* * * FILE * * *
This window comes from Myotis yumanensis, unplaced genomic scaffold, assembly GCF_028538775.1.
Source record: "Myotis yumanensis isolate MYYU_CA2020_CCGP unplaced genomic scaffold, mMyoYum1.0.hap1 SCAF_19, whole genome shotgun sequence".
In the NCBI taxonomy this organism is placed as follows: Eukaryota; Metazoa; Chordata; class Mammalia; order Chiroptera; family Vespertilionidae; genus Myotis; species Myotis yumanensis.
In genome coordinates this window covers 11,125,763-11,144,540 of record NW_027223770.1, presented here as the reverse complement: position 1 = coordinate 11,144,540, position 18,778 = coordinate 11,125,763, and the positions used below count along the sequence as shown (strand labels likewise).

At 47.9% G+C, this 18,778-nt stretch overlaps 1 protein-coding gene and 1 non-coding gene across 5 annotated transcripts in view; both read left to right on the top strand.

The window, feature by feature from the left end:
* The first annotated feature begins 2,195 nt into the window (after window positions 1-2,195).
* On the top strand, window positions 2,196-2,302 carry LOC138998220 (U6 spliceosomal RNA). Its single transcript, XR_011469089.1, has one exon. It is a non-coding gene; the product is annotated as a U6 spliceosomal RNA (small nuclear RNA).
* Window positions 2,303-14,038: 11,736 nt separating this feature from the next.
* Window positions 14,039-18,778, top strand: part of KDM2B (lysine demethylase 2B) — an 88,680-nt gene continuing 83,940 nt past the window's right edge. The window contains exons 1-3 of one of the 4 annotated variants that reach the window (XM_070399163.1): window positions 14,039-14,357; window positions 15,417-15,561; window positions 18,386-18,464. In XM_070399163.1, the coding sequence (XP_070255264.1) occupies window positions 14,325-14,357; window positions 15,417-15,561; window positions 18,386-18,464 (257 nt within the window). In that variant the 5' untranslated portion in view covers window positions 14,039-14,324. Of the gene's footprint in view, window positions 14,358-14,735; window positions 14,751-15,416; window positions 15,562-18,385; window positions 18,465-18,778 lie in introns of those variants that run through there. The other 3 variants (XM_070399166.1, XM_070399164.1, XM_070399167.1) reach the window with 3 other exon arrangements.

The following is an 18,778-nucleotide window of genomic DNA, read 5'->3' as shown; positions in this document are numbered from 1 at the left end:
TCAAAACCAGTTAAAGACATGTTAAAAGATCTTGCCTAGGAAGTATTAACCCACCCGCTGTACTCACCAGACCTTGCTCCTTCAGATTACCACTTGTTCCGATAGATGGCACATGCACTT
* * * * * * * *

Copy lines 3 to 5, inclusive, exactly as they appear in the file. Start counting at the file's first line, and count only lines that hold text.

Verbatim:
In the NCBI taxonomy this organism is placed as follows: Eukaryota; Metazoa; Chordata; class Mammalia; order Chiroptera; family Vespertilionidae; genus Myotis; species Myotis yumanensis.
In genome coordinates this window covers 11,125,763-11,144,540 of record NW_027223770.1, presented here as the reverse complement: position 1 = coordinate 11,144,540, position 18,778 = coordinate 11,125,763, and the positions used below count along the sequence as shown (strand labels likewise).

At 47.9% G+C, this 18,778-nt stretch overlaps 1 protein-coding gene and 1 non-coding gene across 5 annotated transcripts in view; both read left to right on the top strand.